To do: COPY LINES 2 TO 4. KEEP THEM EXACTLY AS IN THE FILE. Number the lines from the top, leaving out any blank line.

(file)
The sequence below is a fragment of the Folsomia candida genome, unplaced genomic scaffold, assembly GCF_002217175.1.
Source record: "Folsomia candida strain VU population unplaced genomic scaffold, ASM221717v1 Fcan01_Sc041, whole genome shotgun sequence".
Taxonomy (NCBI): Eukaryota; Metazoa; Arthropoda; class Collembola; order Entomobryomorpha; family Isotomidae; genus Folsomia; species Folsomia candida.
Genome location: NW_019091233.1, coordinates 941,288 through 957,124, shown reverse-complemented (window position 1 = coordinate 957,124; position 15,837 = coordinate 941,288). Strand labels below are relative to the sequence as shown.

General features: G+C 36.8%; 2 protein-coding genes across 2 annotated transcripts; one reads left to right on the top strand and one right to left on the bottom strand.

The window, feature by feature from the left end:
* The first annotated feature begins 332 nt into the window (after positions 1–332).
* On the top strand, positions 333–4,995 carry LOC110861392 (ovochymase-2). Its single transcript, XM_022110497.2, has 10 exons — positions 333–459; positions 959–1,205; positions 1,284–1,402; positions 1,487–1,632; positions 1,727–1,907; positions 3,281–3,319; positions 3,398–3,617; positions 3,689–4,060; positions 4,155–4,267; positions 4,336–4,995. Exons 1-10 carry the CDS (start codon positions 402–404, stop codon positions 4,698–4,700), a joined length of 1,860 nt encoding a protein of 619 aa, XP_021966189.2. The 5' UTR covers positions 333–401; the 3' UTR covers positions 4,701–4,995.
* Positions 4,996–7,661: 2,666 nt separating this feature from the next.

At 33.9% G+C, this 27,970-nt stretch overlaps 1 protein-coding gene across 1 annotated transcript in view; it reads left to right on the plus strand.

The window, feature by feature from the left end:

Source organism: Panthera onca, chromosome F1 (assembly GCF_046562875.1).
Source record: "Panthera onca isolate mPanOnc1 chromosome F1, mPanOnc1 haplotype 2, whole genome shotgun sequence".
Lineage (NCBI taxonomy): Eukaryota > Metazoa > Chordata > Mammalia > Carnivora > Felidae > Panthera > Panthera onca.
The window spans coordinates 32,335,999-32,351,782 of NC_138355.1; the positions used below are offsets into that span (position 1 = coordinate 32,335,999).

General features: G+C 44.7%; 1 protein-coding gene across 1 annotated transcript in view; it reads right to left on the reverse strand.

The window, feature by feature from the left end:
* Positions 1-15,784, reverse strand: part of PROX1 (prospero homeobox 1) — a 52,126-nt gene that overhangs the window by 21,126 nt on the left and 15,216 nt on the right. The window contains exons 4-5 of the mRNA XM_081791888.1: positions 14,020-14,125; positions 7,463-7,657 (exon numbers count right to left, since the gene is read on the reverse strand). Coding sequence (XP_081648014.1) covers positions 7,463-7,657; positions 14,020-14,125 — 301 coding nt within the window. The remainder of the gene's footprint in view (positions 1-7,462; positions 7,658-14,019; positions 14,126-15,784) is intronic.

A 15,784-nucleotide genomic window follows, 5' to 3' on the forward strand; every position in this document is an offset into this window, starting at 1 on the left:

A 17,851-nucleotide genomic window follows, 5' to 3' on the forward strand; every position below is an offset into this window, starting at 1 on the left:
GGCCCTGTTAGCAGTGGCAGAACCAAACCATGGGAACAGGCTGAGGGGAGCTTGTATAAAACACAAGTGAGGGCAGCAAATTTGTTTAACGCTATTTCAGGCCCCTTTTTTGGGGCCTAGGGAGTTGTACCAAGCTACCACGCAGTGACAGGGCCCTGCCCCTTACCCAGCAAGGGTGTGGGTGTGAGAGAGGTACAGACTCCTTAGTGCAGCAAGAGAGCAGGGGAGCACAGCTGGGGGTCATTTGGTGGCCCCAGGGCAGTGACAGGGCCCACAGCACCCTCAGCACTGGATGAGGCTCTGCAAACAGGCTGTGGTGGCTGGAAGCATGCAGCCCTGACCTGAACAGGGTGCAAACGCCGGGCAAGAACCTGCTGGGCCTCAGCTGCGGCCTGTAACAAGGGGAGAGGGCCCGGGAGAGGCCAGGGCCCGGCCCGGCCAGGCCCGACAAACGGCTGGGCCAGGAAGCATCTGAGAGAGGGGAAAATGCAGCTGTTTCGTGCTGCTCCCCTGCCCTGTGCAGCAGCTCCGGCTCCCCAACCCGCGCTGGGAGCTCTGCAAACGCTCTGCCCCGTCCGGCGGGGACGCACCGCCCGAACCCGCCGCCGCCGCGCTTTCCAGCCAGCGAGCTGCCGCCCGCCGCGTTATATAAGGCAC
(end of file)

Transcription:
Source record: "Folsomia candida strain VU population unplaced genomic scaffold, ASM221717v1 Fcan01_Sc041, whole genome shotgun sequence".
Taxonomy (NCBI): Eukaryota; Metazoa; Arthropoda; class Collembola; order Entomobryomorpha; family Isotomidae; genus Folsomia; species Folsomia candida.
Genome location: NW_019091233.1, coordinates 941,288 through 957,124, shown reverse-complemented (window position 1 = coordinate 957,124; position 15,837 = coordinate 941,288). Strand labels below are relative to the sequence as shown.